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As storms rage, clouds loom over federal flood insurance program

With hurricane season under way, severe weather hitting the Midwest and mid-Atlantic states this week, and clean-up still ongoing from Superstorm Sandy -- what will you do if your house is flooded?

If you’re covered by the National Flood Insurance Program (NFIP), as are 5.6 million property owners, your losses will be covered. But the insurance program is under its own fiscal black cloud.

Payments to property owners after Sandy exhausted the cash on hand and borrowing authority that NFIP had last year. Unlike private-sector insurance companies, NFIP is taxpayer-backed and can borrow from the Treasury. Congress had to pass legislation in January to increase NFIP’s borrowing authority by nearly $10 billion, to $30.4 billion, to cope with Sandy claims; $6.4 billion in borrowing authority remains.

But due to past storms, especially Hurricanes Katrina and Rita in 2005 -- which cost the NFIP nearly $17 billion -- the program owes the Treasury $24 billion, up from $17.8 billion before Sandy. As of last November, it had not repaid any principal on its loan since 2010, according to the government’s fiscal watchdog, the Government Accountability Office (GAO).

All this puts the NFIP on the GAO’s list of “high risk” federal programs.

One problem with NFIP is low participation -- too few property owners are buying insurance, which means inadequate revenue flowing in to the program to pay claims.

There are 75 million Americans in the path of a severe storm system that could bring a derecho, which is a group of thunderstorms accompanied by high winds. The storms may stretch 240 miles as they head east, blowing down trees and power lines and prompting flood watches. NBC's Mike Seidel reports.

Actuary Stuart Mathewson, who is a member of the American Academy of Actuaries’s Natural Catastrophe Subcommittee, said “the key issue in getting flood insurance to be financially viable is that we need wider participation.”

In an attempt to make the insurance program viable, a reform bill signed into law by President Barack Obama last summer -- just a few months before Sandy hit -- tries to improve the flood zone mapping done by the Federal Emergency Management Agency (FEMA) and stiffens the penalties on mortgage lenders who fail to require flood insurance, as is mandated by federal law.

Most notably, the law phases in increases in the premiums that must be paid by about 20 percent of property owners in the NFIP program.

But there’s pressure led by Sen. Mary Landrieu, D-La., supported by national homebuilders and relators groups, to delay the premium increases.

And even with the reforms in last year’s law, the GAO warned that the NFIP “likely will not generate sufficient revenues to repay the billions of dollars borrowed from the Treasury to cover claims from the 2005 hurricanes or future catastrophic losses.”

Last year’s reforms “eventually will help move it (NFIP) toward actuarially sound (insurance) rates, but there are still other issues,” Mathewson said. “The American Academy of Actuaries believes that the rates themselves still will not be sufficient to handle very large events such as Katrina and Sandy.”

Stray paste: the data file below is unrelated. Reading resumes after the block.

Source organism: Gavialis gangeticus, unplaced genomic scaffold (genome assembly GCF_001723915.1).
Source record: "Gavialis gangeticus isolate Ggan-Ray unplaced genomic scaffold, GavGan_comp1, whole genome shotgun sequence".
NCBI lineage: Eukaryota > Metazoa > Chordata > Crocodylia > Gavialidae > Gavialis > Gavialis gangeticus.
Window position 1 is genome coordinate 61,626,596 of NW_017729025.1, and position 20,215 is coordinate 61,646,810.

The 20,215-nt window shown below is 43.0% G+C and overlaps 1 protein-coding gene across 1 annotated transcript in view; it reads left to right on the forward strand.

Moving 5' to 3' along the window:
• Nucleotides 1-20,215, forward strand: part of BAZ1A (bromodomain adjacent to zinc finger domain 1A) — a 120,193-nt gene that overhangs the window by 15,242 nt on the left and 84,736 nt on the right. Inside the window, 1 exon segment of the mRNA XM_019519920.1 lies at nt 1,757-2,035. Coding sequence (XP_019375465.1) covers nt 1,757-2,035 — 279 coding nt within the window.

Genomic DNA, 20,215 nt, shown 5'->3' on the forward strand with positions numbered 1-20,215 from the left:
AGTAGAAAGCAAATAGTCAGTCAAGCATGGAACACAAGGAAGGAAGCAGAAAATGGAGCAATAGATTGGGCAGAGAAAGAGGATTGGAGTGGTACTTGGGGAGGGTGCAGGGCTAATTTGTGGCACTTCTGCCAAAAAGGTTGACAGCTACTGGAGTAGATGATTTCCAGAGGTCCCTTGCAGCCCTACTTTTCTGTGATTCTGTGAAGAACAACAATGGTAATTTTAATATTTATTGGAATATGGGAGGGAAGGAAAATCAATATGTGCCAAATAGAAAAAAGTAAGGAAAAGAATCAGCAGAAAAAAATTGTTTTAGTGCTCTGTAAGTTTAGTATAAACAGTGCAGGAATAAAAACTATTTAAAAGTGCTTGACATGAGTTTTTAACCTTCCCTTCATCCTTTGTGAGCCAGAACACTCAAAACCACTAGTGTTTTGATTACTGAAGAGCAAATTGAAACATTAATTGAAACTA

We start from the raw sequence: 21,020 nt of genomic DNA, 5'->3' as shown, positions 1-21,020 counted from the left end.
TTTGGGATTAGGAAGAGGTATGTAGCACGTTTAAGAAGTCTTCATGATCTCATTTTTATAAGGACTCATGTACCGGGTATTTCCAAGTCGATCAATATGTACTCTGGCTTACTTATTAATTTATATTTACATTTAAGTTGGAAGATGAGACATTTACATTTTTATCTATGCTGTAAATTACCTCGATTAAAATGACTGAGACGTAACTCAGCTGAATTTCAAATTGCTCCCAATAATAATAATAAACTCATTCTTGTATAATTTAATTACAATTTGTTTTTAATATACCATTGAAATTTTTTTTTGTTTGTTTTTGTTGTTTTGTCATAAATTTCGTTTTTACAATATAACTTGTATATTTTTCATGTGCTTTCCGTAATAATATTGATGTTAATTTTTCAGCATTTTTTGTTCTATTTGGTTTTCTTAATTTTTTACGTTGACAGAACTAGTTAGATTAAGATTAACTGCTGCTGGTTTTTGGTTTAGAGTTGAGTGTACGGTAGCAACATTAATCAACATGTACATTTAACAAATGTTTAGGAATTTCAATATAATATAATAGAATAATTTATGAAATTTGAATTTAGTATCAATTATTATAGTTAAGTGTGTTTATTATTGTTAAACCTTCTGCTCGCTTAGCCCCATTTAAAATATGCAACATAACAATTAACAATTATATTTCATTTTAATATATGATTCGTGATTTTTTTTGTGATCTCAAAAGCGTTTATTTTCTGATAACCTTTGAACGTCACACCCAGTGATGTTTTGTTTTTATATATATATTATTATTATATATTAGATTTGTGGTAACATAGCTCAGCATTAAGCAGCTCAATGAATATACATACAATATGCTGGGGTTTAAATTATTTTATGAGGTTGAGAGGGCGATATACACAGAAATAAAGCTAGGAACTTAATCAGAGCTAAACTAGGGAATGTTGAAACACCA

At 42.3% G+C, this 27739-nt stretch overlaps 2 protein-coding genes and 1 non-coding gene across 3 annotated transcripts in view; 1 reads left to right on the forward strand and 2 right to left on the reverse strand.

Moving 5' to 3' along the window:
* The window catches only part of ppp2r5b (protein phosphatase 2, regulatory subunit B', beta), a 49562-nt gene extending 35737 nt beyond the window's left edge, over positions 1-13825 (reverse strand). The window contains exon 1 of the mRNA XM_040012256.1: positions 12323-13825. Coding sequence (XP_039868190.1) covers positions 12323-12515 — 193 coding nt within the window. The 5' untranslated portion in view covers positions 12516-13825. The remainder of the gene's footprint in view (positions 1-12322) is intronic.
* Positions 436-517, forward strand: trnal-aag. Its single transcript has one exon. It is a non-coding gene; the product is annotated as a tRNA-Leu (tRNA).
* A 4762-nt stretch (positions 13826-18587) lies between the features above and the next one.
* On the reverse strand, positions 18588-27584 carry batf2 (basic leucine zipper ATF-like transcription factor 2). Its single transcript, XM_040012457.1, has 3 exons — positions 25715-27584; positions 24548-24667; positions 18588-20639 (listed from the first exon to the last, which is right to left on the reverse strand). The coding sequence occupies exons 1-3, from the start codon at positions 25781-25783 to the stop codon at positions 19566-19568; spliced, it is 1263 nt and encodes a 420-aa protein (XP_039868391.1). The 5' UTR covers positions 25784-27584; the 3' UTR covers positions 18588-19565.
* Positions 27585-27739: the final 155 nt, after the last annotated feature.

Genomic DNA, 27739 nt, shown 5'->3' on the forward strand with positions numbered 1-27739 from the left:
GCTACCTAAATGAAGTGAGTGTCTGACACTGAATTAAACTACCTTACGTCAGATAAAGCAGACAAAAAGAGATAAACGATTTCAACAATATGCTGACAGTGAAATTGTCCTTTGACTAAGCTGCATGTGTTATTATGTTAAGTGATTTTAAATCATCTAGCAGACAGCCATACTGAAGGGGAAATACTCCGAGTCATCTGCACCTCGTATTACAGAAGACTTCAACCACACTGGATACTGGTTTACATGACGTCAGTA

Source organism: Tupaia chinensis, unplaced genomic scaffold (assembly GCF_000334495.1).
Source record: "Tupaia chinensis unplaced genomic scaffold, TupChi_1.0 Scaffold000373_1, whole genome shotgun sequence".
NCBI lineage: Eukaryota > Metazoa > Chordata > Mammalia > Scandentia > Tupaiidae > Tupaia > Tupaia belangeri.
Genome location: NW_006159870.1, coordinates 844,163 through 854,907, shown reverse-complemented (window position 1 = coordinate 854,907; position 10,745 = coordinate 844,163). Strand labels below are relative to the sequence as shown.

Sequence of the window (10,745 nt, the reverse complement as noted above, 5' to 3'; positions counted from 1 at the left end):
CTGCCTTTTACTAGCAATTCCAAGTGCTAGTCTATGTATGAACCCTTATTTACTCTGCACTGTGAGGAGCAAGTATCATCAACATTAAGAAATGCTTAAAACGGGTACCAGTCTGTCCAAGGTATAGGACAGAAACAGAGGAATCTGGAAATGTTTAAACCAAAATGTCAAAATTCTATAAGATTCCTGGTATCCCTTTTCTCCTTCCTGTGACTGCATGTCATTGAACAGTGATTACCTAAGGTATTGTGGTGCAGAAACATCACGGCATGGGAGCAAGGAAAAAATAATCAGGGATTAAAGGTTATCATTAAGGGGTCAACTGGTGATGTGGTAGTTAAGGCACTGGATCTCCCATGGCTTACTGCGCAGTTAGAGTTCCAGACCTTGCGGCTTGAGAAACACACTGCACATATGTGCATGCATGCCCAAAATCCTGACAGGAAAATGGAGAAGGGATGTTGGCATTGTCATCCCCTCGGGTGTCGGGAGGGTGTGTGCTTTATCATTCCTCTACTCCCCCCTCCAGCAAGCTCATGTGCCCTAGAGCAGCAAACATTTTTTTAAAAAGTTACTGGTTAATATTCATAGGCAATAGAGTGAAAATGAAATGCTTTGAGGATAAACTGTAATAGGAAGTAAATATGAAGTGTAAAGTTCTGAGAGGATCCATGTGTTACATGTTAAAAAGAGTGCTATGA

The fiscal pressure comes at a time when the National Oceanographic and Atmospheric Administration estimates that this hurricane season, which started June 1 and runs for six months, there’s a 70 percent likelihood of three to six major hurricanes.

As risks rise, premiums should too – and that was one of the goals of the 2012 reform law.

While no one knows whether this year or next year another catastrophic storm on the scale of Katrina or Sandy will hit, “if there is an increase in frequency of large occurrences, there would have to be increased premiums to cover that contingency,” Mathewson said.

But if premiums are too high, property owners won’t buy the insurance. Then, if a catastrophic flood hits, those homeowners might put political pressure on Congress to cover their losses through emergency spending -- defeating the purpose of having an insurance program in the first place.

“That’s clearly the dilemma,” said Mathewson. “We need wider participation, but higher premiums can lead to lower participation.”

Yet if premiums aren’t raised to reflect actual risk, then the insurance program will become insolvent -- and again, taxpayers will need to bail it out.

As Landrieu tried to offer her amendment to delay the premium increases, she told the Senate the increases are “going to blow up the dreams of people who built their homes according to official flood maps, who did everything they were supposed to do under the official flood maps, and then when those maps changed, their rates then can go up 25 percent, compounded for the next 5 years, not only pricing them out of the market but making their homes unsellable, and it affects banks in these communities. “

The National Association of Realtors said its members “have expressed significant concern about rate quote increases as FEMA modernizes and updates the flood maps, particularly in coastal communities.” The realtors group said FEMA should study “whether low and middle-income homeowners would be priced out of their homes due to higher flood insurance premiums.”

The higher premiums aren’t just a Louisiana problem, Landrieu noted, pointing out that several of the top 10 states affected by the premium hikes are in the Northeast -- Connecticut, Massachusetts, New York, New Jersey and Pennsylvania -- but the top 10 also includes Ohio and California.

She said, “Maybe some of these rates need to go up … What I am disagreeing with is the rapid rate in which it is going to happen, and it is going to have catastrophic effects on many communities.”

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